In Rosamund's Victory (1933) our heroine battles to adopt her half brother (always described as a step-brother) because Eleanor is deemed far too silly and selfish to care for him herself not to mention she is determined to travel back to India (where she soon remarries and is never heard from again). One of Rosamund's aunts (Audrey) and two gardener girls (Drena and Lizabel) are allowed to get engaged in this book, and Rosamund herself meets her distant cousin Geoffrey who is described as a cripple and an invalid who will never marry. We don't know precisely what Rosamund does with Geoffrey except that she takes him to some doctors in London who obviously help him a lot. He stops being a cripple and is much less invalidish. He remains delicate but they marry and produce Geoffrey-Hugh, Rosabel Joy and Rosalin Cicely (twins), Rosanna and Rosilda (also twins), and two more boys called Geoffrey John and Peter Geoffrey. Yes, really. Oh yes, and Geoffrey becomes Earl of Kentisbury so lucky Ros becomes a Countess and goes to live in Kentisbury Castle.

Some of these books are very highly sought after and difficult to find. My copy of Rosamund's Victory was bought by my mother in the early 1990s and she paid £165 for it. It's not even a first edition although the cover is in nice condition. Originally it cost 2/-. That's 10p. Most of my books cost £2 or £3 but the more scarce the book the higher the price. My mother had a copy of Biddy's Secret (1932) when she was at school but was unable to replace it as the only copy she could track down was offered at £500.

This story is almost unobtainable now and I'm certainly not going to spend anything like £500 on a book so lucky for me the Elsie J Oxenham Society have recently published it in paperback.

The lovely cover shows Ruth, a minor character who marries a wealthy business man and is shipped off to live in Paris, with Joy's twins Elizabeth and Margaret.

Poor old Maidlin has been struggling to grow up but silly Joy won't let her. Quite by chance Maidlin has to save Biddy Devine, another minor character from a regrettable (and secret) marriage to a very unsuitable Frenchman. Luckily he sees the marriage won't work almost at once and runs away to South America where he soon dies. Anyway, poor old Biddy (unbelievably calling herself Madame Bidet) has a baby daughter but can't bring herself to confess all to her sister Mary-Dorothy or Joy or Jen or any of the usual suspects. Maidlin forces her to grow up and come home and in the process grows up herself. In due course she meets and marries a well-known musician Dr Jock Robertson and produces twin girls Marjory and Dorothy, and subsequently several boys. But obviously girl babies are better. And I mustn't forget she develops a wonderful voice and makes a name for herself singing in oratorio. (Biddy is later allowed to marry another Frenchman and have a proper marriage. And, naturally, another daughter.)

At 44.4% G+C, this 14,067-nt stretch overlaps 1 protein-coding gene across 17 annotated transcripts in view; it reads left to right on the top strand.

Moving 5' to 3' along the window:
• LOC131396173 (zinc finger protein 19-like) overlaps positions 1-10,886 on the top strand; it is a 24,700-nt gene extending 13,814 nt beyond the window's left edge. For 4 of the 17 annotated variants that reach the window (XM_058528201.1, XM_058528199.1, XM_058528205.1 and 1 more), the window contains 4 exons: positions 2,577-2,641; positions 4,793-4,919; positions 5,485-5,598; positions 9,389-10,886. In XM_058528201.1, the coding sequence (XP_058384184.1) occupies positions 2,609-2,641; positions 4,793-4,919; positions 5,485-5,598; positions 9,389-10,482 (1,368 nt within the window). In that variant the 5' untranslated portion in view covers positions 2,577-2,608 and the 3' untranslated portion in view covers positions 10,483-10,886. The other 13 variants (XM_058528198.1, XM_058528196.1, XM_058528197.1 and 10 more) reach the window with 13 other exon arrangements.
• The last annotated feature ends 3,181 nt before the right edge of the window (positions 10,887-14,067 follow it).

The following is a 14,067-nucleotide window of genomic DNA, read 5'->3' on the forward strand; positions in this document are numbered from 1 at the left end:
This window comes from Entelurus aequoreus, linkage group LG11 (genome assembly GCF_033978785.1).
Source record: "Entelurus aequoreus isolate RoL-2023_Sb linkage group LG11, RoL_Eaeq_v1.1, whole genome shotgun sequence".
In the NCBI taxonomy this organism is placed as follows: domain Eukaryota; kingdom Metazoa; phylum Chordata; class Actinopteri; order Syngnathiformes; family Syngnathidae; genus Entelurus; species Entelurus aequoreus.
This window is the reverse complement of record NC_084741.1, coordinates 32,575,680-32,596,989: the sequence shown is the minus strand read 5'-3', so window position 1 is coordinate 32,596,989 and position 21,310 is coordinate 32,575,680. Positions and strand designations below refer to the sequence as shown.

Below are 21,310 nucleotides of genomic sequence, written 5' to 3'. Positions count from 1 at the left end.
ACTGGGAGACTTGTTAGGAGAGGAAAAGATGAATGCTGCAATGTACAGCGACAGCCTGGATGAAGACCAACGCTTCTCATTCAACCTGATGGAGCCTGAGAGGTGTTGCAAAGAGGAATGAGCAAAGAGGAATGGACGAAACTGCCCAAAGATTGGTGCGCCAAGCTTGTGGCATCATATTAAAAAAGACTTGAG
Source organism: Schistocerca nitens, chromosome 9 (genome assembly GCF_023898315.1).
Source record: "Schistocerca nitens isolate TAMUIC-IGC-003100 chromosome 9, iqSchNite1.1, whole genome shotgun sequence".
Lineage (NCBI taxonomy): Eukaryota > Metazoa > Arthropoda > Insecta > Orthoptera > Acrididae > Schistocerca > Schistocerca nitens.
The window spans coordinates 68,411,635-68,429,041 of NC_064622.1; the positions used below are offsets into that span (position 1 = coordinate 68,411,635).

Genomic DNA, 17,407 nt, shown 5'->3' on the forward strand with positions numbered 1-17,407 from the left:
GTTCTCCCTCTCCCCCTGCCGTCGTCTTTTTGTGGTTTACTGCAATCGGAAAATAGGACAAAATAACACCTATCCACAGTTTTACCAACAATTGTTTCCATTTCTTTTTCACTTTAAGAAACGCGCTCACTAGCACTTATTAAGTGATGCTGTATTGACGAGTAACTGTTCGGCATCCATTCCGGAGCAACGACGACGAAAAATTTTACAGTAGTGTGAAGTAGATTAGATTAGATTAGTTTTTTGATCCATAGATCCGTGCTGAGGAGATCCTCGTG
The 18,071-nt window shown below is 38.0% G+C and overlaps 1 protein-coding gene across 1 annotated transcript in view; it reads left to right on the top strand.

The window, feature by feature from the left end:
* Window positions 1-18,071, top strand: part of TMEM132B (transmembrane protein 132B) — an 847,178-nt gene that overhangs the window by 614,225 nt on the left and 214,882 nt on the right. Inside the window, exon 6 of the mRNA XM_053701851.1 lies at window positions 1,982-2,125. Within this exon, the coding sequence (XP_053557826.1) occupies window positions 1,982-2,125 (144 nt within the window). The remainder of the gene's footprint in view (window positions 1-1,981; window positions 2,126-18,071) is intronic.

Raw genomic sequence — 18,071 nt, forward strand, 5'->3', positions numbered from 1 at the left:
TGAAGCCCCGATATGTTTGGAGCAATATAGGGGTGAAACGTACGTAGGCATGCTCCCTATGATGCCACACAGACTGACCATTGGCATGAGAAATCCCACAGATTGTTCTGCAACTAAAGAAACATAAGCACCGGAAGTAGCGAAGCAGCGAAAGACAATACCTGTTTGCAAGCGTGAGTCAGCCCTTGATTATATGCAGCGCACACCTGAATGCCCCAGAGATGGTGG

Meanwhile again, Joy is allowed to remarry at last and chooses the famous conductor Sir Ivor Quellyn. He's nearly as annoying a character as she is so they make a good match. She quickly has several more children, David and Richard. And I think another child.

My copy of Robins in the Abbey (1947) is from the Collins Seagull Library. I've never been quite sure why the Seagull reprints are so despised by fans; I imagine they must be much abridged. But I'd sooner have a poor reprint than no copy at all.

This is the book where Rosamund has her two sets of twins, Maidlin has her twins, and uncountable characters have more daughters all seemingly named after either Joy or Rosamund.

I think it's the weird obsession with having children and naming them all after each other that makes these books so fascinating. I know my mother, who obviously introduced me to the Abbey Girls, thought this was very funny. She used to roar with laughter at the thought of producing two sets of twins in one year!

And the names, which start out fairly normal just get stranger and stranger. Eventually Jandy Mac (Janice MacDonald), who named her first daughter after Joan but always called her Littlejan, has a third daughter and names her Jantyjoy. Seriously? Jantyjoy? What was Elsie J Oxenham thinking?

The Testing of the Torment (1926) signed by Elsie J Oxhenham
I've left out the very important folk dancing element which threatens to overwhelm several of the books to the exclusion of anything else. And then there's the Guiding, the Camp Fire, the music and, especially in the early books, the helping crippled children from London. There's a bit too much hand woven fabric and hand made pottery for my taste too. And of course there's all the exploration of the Abbey. Particularly in the retrospective books characters fall into underground wells and out of windows or are trapped in tunnels all the time. I really do wonder why anyone is ever allowed into the Abbey grounds again. It's an extraordinarily dangerous place.

Obviously there are many many more characters than I have mentioned. At times it's hard to remember who is who. But I think Elsie J Oxenham must have kept very good records because unlike other authors she doesn't muddle her characters. Or if she does, I've not noticed. The books may be wildly improbable but the characters never act out of character, their many children don't suddenly develop a different name or change sex. It's quite an impressive feat.